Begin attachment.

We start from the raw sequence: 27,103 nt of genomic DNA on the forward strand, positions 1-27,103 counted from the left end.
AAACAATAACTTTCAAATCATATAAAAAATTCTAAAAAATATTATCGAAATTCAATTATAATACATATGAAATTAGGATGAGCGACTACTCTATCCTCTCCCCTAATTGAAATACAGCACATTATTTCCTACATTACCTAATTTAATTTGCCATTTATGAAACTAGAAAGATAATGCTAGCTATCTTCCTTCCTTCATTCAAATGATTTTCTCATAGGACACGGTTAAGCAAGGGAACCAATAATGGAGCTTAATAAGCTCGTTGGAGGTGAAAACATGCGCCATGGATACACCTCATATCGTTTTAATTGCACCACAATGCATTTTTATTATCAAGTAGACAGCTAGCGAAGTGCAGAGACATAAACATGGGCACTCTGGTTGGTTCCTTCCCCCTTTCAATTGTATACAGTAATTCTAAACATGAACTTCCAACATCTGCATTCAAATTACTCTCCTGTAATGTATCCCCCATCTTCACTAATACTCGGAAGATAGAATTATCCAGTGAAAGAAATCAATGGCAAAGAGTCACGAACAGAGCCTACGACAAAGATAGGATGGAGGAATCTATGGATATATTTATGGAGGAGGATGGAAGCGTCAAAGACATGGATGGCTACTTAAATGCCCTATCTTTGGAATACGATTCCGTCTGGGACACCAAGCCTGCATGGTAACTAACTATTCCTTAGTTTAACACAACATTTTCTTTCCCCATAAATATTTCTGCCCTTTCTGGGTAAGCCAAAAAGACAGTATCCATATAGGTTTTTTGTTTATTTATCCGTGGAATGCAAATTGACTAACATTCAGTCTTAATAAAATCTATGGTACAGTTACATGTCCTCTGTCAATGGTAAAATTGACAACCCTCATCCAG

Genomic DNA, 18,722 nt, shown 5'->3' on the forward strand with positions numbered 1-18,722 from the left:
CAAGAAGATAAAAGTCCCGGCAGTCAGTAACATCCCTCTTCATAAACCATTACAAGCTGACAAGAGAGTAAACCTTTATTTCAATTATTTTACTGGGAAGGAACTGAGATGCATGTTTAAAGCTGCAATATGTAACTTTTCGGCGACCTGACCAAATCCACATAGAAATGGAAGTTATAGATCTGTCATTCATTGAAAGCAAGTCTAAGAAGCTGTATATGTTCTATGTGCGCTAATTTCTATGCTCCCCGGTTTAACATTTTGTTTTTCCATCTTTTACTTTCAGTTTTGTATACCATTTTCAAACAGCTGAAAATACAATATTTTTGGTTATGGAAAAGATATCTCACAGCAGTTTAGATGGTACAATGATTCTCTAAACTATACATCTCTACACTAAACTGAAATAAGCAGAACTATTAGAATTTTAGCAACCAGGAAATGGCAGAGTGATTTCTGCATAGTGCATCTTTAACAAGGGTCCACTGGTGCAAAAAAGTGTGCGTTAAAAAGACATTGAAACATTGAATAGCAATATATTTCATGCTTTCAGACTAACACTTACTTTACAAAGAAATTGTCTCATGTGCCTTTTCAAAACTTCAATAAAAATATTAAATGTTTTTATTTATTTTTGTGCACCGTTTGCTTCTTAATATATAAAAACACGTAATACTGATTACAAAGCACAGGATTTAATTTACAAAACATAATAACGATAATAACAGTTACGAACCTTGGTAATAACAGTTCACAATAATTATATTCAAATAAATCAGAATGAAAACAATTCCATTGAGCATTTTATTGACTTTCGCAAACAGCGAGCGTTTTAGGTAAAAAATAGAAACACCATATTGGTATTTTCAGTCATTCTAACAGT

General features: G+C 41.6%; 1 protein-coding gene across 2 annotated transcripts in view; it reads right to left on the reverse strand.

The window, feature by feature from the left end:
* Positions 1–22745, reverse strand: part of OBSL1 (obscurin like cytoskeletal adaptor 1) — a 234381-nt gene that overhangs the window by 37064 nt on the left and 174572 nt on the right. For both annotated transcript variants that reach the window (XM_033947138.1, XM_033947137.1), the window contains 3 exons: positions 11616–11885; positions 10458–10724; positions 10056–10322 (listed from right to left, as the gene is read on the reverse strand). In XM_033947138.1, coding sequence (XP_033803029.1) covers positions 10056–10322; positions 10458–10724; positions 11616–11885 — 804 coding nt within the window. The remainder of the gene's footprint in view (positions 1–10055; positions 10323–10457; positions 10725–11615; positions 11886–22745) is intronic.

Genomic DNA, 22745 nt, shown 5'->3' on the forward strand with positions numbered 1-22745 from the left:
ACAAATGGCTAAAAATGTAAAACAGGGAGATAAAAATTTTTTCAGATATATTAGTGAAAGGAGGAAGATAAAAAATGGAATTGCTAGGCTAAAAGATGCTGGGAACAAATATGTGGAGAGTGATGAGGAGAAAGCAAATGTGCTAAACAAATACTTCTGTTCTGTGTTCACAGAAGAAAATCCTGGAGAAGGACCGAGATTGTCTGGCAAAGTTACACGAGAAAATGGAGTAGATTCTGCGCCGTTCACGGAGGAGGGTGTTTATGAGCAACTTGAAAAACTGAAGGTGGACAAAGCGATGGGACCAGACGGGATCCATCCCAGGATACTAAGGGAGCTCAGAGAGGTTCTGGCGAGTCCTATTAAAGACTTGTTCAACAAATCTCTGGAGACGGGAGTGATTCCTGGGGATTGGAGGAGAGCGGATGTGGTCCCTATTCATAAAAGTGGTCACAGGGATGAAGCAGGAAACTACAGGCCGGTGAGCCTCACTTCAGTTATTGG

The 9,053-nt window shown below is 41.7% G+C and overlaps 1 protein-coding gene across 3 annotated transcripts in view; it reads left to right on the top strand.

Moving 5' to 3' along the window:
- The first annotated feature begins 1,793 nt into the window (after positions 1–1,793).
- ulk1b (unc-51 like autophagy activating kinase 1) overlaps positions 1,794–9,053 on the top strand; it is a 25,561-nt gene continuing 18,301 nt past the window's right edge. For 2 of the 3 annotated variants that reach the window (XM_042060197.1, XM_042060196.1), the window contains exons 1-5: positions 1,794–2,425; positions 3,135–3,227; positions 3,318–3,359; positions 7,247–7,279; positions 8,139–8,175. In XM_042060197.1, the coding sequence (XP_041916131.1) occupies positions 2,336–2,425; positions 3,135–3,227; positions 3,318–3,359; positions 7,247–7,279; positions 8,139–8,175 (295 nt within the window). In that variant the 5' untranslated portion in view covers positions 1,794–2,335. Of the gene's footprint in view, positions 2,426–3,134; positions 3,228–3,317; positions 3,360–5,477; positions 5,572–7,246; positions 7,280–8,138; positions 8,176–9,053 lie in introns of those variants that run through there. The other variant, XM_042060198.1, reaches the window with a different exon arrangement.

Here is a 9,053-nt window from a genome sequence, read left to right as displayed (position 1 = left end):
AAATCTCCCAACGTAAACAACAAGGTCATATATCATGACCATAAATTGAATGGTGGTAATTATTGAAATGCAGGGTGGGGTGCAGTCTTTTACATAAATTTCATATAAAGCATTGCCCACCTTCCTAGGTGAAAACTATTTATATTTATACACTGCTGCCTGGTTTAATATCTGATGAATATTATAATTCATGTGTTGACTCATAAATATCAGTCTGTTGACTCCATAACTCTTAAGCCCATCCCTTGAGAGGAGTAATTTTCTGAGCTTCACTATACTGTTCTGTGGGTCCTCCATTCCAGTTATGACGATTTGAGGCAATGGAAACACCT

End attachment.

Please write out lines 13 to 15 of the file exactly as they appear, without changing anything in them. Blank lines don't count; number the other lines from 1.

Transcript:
- ulk1b (unc-51 like autophagy activating kinase 1) overlaps positions 1,794–9,053 on the top strand; it is a 25,561-nt gene continuing 18,301 nt past the window's right edge. For 2 of the 3 annotated variants that reach the window (XM_042060197.1, XM_042060196.1), the window contains exons 1-5: positions 1,794–2,425; positions 3,135–3,227; positions 3,318–3,359; positions 7,247–7,279; positions 8,139–8,175. In XM_042060197.1, the coding sequence (XP_041916131.1) occupies positions 2,336–2,425; positions 3,135–3,227; positions 3,318–3,359; positions 7,247–7,279; positions 8,139–8,175 (295 nt within the window). In that variant the 5' untranslated portion in view covers positions 1,794–2,335. Of the gene's footprint in view, positions 2,426–3,134; positions 3,228–3,317; positions 3,360–5,477; positions 5,572–7,246; positions 7,280–8,138; positions 8,176–9,053 lie in introns of those variants that run through there. The other variant, XM_042060198.1, reaches the window with a different exon arrangement.

Here is a 9,053-nt window from a genome sequence, read left to right as displayed (position 1 = left end):
AAATCTCCCAACGTAAACAACAAGGTCATATATCATGACCATAAATTGAATGGTGGTAATTATTGAAATGCAGGGTGGGGTGCAGTCTTTTACATAAATTTCATATAAAGCATTGCCCACCTTCCTAGGTGAAAACTATTTATATTTATACACTGCTGCCTGGTTTAATATCTGATGAATATTATAATTCATGTGTTGACTCATAAATATCAGTCTGTTGACTCCATAACTCTTAAGCCCATCCCTTGAGAGGAGTAATTTTCTGAGCTTCACTATACTGTTCTGTGGGTCCTCCATTCCAGTTATGACGATTTGAGGCAATGGAAACACCT